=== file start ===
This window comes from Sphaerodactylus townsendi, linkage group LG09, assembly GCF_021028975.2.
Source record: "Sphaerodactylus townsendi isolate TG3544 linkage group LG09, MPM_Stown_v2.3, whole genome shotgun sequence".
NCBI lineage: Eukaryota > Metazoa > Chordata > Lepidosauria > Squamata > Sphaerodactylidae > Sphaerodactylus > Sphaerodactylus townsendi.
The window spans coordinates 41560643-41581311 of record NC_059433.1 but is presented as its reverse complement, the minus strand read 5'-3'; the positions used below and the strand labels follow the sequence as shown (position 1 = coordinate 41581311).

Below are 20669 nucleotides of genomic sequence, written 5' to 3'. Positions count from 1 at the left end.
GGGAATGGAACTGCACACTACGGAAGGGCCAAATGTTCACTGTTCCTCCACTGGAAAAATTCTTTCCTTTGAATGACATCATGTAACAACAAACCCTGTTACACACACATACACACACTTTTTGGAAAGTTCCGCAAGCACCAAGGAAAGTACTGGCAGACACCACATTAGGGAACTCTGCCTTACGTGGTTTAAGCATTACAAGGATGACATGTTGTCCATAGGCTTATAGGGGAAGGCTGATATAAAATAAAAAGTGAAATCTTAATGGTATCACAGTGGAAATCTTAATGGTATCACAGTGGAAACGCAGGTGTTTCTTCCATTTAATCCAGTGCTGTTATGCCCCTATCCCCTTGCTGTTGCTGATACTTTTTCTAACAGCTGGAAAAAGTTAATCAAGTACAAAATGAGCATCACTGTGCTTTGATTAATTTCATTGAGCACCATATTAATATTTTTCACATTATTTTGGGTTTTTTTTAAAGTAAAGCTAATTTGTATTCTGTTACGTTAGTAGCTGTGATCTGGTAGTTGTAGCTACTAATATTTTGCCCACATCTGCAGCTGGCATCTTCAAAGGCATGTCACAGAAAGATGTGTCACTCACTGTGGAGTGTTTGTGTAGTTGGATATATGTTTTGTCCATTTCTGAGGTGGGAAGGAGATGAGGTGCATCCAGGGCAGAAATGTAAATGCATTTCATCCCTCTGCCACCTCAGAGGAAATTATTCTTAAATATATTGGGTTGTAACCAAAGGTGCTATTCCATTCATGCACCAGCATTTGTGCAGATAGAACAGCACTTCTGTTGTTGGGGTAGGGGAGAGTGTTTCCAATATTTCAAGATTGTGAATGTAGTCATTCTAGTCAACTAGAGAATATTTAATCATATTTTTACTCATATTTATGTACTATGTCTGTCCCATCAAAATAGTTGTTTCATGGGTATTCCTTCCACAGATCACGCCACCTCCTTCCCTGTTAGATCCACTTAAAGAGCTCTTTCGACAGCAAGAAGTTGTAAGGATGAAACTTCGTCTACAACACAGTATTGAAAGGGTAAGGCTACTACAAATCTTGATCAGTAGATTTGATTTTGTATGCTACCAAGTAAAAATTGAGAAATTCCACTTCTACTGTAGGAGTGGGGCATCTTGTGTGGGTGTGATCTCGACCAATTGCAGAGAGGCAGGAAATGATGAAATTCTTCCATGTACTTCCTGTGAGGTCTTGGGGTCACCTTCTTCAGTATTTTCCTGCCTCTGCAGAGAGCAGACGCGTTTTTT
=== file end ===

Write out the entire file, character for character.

This window comes from Sphaerodactylus townsendi, linkage group LG09, assembly GCF_021028975.2.
Source record: "Sphaerodactylus townsendi isolate TG3544 linkage group LG09, MPM_Stown_v2.3, whole genome shotgun sequence".
NCBI lineage: Eukaryota > Metazoa > Chordata > Lepidosauria > Squamata > Sphaerodactylidae > Sphaerodactylus > Sphaerodactylus townsendi.
The window spans coordinates 41560643-41581311 of record NC_059433.1 but is presented as its reverse complement, the minus strand read 5'-3'; the positions used below and the strand labels follow the sequence as shown (position 1 = coordinate 41581311).

Below are 20669 nucleotides of genomic sequence, written 5' to 3'. Positions count from 1 at the left end.
GGGAATGGAACTGCACACTACGGAAGGGCCAAATGTTCACTGTTCCTCCACTGGAAAAATTCTTTCCTTTGAATGACATCATGTAACAACAAACCCTGTTACACACACATACACACACTTTTTGGAAAGTTCCGCAAGCACCAAGGAAAGTACTGGCAGACACCACATTAGGGAACTCTGCCTTACGTGGTTTAAGCATTACAAGGATGACATGTTGTCCATAGGCTTATAGGGGAAGGCTGATATAAAATAAAAAGTGAAATCTTAATGGTATCACAGTGGAAATCTTAATGGTATCACAGTGGAAACGCAGGTGTTTCTTCCATTTAATCCAGTGCTGTTATGCCCCTATCCCCTTGCTGTTGCTGATACTTTTTCTAACAGCTGGAAAAAGTTAATCAAGTACAAAATGAGCATCACTGTGCTTTGATTAATTTCATTGAGCACCATATTAATATTTTTCACATTATTTTGGGTTTTTTTTAAAGTAAAGCTAATTTGTATTCTGTTACGTTAGTAGCTGTGATCTGGTAGTTGTAGCTACTAATATTTTGCCCACATCTGCAGCTGGCATCTTCAAAGGCATGTCACAGAAAGATGTGTCACTCACTGTGGAGTGTTTGTGTAGTTGGATATATGTTTTGTCCATTTCTGAGGTGGGAAGGAGATGAGGTGCATCCAGGGCAGAAATGTAAATGCATTTCATCCCTCTGCCACCTCAGAGGAAATTATTCTTAAATATATTGGGTTGTAACCAAAGGTGCTATTCCATTCATGCACCAGCATTTGTGCAGATAGAACAGCACTTCTGTTGTTGGGGTAGGGGAGAGTGTTTCCAATATTTCAAGATTGTGAATGTAGTCATTCTAGTCAACTAGAGAATATTTAATCATATTTTTACTCATATTTATGTACTATGTCTGTCCCATCAAAATAGTTGTTTCATGGGTATTCCTTCCACAGATCACGCCACCTCCTTCCCTGTTAGATCCACTTAAAGAGCTCTTTCGACAGCAAGAAGTTGTAAGGATGAAACTTCGTCTACAACACAGTATTGAAAGGGTAAGGCTACTACAAATCTTGATCAGTAGATTTGATTTTGTATGCTACCAAGTAAAAATTGAGAAATTCCACTTCTACTGTAGGAGTGGGGCATCTTGTGTGGGTGTGATCTCGACCAATTGCAGAGAGGCAGGAAATGATGAAATTCTTCCATGTACTTCCTGTGAGGTCTTGGGGTCACCTTCTTCAGTATTTTCCTGCCTCTGCAGAGAGCAGACGCGTTTTTT